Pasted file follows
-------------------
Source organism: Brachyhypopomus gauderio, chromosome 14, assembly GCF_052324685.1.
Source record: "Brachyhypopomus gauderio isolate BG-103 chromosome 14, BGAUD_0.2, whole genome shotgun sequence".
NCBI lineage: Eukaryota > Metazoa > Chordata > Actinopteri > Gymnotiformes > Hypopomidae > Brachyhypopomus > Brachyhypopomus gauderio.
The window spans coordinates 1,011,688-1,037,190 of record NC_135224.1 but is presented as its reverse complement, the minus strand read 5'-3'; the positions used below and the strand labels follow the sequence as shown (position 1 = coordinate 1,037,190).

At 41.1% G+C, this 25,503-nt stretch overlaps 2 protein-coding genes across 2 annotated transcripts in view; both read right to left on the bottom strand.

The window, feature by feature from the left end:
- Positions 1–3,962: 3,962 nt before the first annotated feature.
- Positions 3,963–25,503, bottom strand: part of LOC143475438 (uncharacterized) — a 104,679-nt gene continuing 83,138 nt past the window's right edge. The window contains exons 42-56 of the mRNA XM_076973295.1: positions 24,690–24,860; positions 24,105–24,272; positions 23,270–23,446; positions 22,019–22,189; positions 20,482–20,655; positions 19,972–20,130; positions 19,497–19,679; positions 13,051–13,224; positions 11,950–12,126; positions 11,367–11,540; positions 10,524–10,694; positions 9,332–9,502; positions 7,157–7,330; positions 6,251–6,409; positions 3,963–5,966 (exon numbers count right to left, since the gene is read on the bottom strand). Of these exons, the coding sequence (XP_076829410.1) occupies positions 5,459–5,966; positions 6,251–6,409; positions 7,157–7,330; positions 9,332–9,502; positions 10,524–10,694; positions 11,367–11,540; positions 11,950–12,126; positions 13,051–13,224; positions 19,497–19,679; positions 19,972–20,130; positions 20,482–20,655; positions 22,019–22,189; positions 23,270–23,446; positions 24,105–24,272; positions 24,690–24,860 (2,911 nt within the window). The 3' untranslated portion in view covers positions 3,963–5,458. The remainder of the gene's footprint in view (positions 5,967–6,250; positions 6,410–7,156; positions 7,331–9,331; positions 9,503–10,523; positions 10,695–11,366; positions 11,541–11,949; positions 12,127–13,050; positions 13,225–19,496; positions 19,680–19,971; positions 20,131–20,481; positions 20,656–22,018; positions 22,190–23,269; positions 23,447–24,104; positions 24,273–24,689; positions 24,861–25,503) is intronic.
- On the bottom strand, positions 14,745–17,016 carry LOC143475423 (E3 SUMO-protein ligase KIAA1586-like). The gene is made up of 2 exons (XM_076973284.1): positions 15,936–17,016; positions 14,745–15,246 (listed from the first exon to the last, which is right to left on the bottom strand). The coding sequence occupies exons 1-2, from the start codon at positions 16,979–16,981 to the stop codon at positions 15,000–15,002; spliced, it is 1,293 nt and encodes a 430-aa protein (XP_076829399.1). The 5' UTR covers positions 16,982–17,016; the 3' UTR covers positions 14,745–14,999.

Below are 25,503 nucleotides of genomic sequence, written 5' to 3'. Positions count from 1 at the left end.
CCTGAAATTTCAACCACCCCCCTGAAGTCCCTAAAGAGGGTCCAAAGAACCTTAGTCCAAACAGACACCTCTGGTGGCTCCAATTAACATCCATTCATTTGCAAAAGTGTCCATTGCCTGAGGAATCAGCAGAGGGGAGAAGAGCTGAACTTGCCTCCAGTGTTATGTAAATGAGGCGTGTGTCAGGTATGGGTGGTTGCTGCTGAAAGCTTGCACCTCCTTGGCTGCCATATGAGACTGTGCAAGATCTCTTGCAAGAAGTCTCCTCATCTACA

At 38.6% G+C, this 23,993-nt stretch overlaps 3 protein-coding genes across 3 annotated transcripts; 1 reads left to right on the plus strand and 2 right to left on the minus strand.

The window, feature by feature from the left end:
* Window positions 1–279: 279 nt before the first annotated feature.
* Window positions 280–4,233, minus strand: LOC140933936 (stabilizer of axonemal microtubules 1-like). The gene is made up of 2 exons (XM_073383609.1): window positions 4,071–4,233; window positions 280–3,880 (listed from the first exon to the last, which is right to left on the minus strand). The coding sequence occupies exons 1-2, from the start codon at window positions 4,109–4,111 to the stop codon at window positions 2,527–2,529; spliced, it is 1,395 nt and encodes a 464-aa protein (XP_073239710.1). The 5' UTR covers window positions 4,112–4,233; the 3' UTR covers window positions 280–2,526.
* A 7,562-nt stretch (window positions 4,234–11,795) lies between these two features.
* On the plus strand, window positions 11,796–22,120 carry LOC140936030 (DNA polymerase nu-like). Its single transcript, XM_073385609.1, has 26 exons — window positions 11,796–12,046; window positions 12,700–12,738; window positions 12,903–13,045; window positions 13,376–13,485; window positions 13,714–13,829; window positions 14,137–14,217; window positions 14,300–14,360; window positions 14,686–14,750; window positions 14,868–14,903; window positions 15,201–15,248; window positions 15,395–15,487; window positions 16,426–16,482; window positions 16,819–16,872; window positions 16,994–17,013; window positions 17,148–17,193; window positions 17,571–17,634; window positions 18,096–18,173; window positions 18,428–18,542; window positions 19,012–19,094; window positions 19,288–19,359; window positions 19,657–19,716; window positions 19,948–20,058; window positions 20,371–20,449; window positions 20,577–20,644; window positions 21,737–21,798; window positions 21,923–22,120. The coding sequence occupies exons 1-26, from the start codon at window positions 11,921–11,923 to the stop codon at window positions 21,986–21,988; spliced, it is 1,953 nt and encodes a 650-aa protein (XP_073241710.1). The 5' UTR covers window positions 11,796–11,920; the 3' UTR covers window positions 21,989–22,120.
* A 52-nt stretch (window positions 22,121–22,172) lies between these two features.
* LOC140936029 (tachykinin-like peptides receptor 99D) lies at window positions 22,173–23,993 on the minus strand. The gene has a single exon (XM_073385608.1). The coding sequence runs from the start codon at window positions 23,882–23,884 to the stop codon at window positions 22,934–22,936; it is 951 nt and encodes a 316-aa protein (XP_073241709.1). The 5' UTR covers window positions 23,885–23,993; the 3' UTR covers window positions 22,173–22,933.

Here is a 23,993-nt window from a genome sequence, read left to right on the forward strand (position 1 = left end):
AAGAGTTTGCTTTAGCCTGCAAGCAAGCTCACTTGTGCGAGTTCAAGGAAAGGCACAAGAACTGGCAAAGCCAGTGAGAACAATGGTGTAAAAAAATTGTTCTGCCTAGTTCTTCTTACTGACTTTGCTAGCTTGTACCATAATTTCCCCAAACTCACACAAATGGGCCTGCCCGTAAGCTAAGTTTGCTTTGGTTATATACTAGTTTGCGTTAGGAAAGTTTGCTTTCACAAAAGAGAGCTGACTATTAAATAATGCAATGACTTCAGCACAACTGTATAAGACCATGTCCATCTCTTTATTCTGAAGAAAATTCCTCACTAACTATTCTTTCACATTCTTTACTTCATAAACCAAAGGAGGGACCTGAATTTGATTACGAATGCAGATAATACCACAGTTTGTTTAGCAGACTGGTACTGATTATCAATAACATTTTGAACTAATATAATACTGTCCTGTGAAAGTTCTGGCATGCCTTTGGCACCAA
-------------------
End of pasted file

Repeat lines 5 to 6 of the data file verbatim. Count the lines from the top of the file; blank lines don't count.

At 41.1% G+C, this 25,503-nt stretch overlaps 2 protein-coding genes across 2 annotated transcripts in view; both read right to left on the bottom strand.

The window, feature by feature from the left end: